Law Council of Australia

Media

Professions must adhere to professional and ethical standards

6 August 2023

The Law Council welcomes the Australian Government’s careful consideration of reforms with the broad objective of strengthening the integrity of the tax system, as set out in its joint Ministerial media release of 6 August 2023.

“We look forward to engaging with the Australian Government during its consultation on these proposed reforms, having regard to the views of the legal profession,” Law Council of Australia President, Mr Luke Murphy said.

“In particular, the Law Council supports the Government's public interest objective in ensuring that all members of a profession adhere to their professional and ethical responsibilities.

“It must be noted that the Australian legal profession is subject to one of the most stringent regulatory frameworks of any profession in Australia. Should legal practitioners fail to uphold their obligations under these regulations, their practising certificate may be suspended or cancelled as a result.”

The Law Council supports amendments to the tax secrecy provisions to ensure that if the Australian Tax Office or Tax Practitioners Board have concerns about the professional conduct of legal practitioners (for example, the misuse of legal professional privilege claims, or promotion of tax avoidance schemes contrary to law), those agencies will be able to raise those matters directly with state and territory legal profession regulators and have them dealt with under the comprehensive legal profession complaints and disciplinary arrangements. The Law Council also supports legal profession disciplinary referrals where a legal practitioner breaches a personal confidentiality undertaking given to the Government. These existing disciplinary arrangements, operating across eight Australian jurisdictions, are strong and effective.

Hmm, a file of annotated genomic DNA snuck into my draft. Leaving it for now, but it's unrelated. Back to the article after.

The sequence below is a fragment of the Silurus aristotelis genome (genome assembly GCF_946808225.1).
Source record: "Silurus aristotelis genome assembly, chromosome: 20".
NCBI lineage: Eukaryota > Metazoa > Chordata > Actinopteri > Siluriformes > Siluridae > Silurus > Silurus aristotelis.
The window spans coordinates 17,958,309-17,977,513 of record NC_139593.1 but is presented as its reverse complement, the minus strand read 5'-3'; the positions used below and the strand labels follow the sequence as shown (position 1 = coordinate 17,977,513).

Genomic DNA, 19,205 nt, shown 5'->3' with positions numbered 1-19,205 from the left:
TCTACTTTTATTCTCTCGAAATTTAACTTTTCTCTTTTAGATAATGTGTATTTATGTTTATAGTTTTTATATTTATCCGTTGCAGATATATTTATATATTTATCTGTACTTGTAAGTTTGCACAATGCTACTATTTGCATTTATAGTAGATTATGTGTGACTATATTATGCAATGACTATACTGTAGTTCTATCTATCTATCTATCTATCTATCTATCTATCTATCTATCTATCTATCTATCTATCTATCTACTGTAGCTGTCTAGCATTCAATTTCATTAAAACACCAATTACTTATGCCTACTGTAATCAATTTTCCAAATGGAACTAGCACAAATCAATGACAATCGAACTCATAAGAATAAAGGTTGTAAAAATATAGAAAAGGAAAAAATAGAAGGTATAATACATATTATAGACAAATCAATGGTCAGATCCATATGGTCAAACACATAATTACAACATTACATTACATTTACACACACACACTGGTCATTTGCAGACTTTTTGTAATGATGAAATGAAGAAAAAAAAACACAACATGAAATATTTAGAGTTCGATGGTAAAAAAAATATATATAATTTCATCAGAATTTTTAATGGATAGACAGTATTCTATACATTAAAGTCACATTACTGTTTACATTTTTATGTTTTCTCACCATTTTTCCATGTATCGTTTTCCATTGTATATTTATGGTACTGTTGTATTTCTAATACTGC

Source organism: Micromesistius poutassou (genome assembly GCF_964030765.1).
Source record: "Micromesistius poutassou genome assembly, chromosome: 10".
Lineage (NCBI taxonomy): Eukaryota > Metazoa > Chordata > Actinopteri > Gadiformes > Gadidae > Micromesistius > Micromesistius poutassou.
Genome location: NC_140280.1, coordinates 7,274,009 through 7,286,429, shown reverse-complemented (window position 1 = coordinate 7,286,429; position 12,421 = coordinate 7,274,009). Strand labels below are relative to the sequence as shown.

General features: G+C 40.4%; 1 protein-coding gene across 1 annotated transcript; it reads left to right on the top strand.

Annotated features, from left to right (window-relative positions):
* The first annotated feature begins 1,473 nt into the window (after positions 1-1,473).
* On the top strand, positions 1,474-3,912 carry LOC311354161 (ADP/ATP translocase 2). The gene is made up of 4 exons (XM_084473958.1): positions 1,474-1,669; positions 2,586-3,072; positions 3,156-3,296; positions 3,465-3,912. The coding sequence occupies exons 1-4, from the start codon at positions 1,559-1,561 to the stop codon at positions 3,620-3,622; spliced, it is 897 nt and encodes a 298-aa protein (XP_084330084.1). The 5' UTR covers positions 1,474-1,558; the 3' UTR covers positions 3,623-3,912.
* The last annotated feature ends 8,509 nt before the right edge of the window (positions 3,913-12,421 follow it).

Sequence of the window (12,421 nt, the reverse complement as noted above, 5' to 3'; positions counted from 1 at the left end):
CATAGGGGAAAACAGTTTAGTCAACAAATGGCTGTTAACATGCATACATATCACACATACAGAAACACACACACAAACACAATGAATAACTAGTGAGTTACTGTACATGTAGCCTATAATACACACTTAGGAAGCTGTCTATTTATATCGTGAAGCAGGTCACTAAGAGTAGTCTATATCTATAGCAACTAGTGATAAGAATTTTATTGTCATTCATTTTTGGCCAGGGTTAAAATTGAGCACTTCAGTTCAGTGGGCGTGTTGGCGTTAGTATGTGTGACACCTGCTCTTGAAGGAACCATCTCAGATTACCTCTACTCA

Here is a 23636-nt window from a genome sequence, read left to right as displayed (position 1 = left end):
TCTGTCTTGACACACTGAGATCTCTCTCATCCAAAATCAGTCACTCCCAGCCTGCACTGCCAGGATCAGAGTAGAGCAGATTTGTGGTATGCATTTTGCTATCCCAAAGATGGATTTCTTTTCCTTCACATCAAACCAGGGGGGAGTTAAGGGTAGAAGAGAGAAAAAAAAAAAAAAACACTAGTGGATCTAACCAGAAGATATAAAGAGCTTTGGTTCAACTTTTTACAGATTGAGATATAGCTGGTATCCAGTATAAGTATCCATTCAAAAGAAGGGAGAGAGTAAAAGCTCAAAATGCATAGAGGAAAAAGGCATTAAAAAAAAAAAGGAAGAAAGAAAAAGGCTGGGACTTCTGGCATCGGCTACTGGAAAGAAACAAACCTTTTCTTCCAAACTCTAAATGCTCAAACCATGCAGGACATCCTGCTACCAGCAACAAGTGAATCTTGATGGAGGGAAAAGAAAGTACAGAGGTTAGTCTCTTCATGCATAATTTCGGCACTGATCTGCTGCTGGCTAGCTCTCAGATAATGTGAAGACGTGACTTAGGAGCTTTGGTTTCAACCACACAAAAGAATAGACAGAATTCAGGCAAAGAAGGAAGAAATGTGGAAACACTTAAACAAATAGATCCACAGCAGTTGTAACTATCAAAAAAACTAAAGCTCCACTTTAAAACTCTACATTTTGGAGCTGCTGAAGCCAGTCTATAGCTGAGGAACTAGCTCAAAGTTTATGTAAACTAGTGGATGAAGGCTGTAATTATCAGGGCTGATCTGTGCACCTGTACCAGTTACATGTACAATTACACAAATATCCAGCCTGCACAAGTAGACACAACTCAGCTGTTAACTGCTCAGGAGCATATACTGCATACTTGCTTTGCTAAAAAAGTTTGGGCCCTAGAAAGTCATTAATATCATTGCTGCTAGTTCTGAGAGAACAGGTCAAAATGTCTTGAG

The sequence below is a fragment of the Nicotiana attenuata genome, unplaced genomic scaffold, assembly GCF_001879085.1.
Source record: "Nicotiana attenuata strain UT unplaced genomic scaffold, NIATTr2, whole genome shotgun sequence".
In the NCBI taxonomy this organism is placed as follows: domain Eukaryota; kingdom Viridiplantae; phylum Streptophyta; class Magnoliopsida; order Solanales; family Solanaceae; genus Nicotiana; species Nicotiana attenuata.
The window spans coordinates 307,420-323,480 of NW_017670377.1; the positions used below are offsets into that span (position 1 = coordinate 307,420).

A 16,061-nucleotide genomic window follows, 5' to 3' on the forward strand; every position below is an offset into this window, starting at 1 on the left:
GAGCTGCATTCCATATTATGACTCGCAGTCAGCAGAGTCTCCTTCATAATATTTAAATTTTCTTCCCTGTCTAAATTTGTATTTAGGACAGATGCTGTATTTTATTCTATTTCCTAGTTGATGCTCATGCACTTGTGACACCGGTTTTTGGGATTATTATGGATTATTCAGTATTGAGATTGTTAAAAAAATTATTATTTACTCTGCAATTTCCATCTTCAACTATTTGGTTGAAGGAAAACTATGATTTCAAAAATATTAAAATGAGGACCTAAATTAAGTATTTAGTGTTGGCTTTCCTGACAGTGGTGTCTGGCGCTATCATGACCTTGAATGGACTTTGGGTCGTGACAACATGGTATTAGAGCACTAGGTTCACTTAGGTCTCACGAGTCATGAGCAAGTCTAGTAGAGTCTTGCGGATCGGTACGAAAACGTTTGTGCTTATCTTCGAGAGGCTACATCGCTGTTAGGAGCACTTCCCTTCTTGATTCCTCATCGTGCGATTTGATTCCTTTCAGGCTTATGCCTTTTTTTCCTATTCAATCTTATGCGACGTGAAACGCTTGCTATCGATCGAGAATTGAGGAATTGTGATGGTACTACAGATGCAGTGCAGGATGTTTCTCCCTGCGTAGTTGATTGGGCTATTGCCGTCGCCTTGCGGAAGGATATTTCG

“We also look forward to working closely with Treasury and the Attorney-General’s Department regarding their joint review of the use of client legal privilege in Commonwealth investigations,” Mr Murphy said.

“Client legal privilege, or legal professional privilege as it also referred to, belongs to the client rather than the lawyer and is an important aspect of Australia’s system of administration of justice and facilitates the rule of law in the public interest.

“The privilege exists to protect the administration of justice and the right of individuals and other entities/organisations to obtain confidential advice about their legal circumstances. This promotes compliance with the law. Since lawyers owe a duty to the court and serve the administration of justice, they are required to encourage clients to obey the law.”

An exception to the privilege is where communications facilitate fraudulent or criminal activity, or actions taken for illegal or improper purposes.

If there are concerns about misuse of client legal privilege, there are avenues to challenge this through the courts. The Law Council’s view is that client legal privilege must always be respected and that if any contention arises between an individual or organisation and regulator in regard to client legal privilege, the court should be the ultimate decision maker.

Contact: Kristen Connell, P. 0400 054 227, E. kristen@talkforcemedia.com.au

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